Both are ok. Both are stainless which is a down side but hay for the price of both its a fun way to spend an hour or 2. Buy a stone while your there and learn to sharpen. Its easy really. Hold blade at 15 ish degrees and move it about. Flip it and do it again.

For craving id rather have the smaller locking blade.
 

dannyr

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I'd definitely go with the old Kent (or Yorkshire) small axe /hatchet - used to be very common for about 5% of the price of an undoubtedly fine new Swedish axe - in flea-markets etc.

I think the flexcuts were, at least initially, made from hacksaw blade material - it used to be very common in workplaces doing lots of metal cutting for everyone to have a knife made from broken/worn hacksaw blades (but be there are many kinds of blade - I have used some old carbon steel and HSS flexible hacksaw blades (broken, not too thin a type) with good results (the HSS may in theory give a less good edge, but I've not found it so, they also can be ground with no worries about losing the steel's temper)).

First two green wood jobs - borrow an axe and knife and make new handles for yours. (If going the hacksaw blade route, just temporarily wrap the handle part in tape)
 

marcros

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it isnt folding but I have a spare mora knife if you want to borrow it for a while. I am 90% sure it is a 106.

it may help you decide whether you want something bigger, smaller, heavier etc.
 

Chris152

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Danny - do you mean to have a go at sorting the axe to the right in my photo or am I completely misunderstanding? Not sure what a old Kent (or Yorkshire) small axe is! Had a quick go at cleaning the other one, seems to cut little slivers of the edge of birch ok but clearly it's nothing like a nice axe.
116264528_1435231263327023_3671015018894902451_n.jpg

Searching to find out what a Kent one is, I saw the same metal shaft axe on ebay for 99p (buy it now). I guess that suggests something about the quality of the thing.
I'll have a play with a hacksaw blade tomorrow, sounds like a canny alternative.

Marcros - that's really kind of you to offer - I checked Mora and realised a friend sells them! Are they good knives? I'll ask if I can have a play with one next time I'm up there (5 mins walk). Really appreciate the offer.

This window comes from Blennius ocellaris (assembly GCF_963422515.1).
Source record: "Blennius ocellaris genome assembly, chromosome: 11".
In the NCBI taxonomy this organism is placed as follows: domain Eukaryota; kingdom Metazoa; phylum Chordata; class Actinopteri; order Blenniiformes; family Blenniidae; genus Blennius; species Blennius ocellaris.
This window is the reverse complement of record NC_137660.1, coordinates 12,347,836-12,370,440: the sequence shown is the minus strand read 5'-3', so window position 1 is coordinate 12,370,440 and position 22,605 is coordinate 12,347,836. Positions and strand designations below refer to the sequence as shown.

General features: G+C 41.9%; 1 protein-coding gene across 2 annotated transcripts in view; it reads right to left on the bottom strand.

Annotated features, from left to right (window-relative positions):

ps novocaine, the links don't work for me :?
 

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El Barto

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The Hultafors hatchets aren't dissimilar in shape to the Robin Wood carving axe, I imagine carving with one would be very doable.

This is what is meant by a Kent pattern axe. They are very common and can be had for pretty cheap. In fact, there are two on the farm I live on sitting outside, covered in rust. If you felt like refurbishing one I'd be happy to post it to you. I don't doubt it'd make a fine axe with a bit of care.

 

Chris152

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El Barto":k2izigp6 said:
The Hultafors hatchets aren't dissimilar in shape to the Robin Wood carving axe, I imagine carving with one would be very doable.

This is what is meant by a Kent pattern axe. They are very common and can be had for pretty cheap. In fact, there are two on the farm I live on sitting outside, covered in rust. If you felt like refurbishing one I'd be happy to post it to you. I don't doubt it'd make a fine axe with a bit of care.

Would that make a good axe for carving, Barto? Might it be heavy to handle for any length of time? I really don't know, just seeing the 5" edge made me wonder. If it'd be good, I'd really like to take you up on the offer.
 

El Barto

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That was just one I got off the web as an example. They come in all sorts of sizes and I believe do make good carving axes but yes, a heavy one would be a pain. I will go and find the ones on the farm and report back.

I just saw this incidentally which might be a good option too, looks identical to the Wood Tools carving axe: https://www.tftools.co.uk/collections/a ... e-hand-axe
 

Chris152

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That'd be great - let me know when you get a chance?

Out of interest, what's the little 'tooth' for on the back of the one you linked to? Looks like it could get pretty painful as you handle the axe near the head? :)
 

El Barto

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Chris152":8cm88aq7 said:
That'd be great - let me know when you get a chance?

Out of interest, what's the little 'tooth' for on the back of the one you linked to? Looks like it could get pretty painful as you handle the axe near the head? :)
It's a nail puller. I'd just grind it off!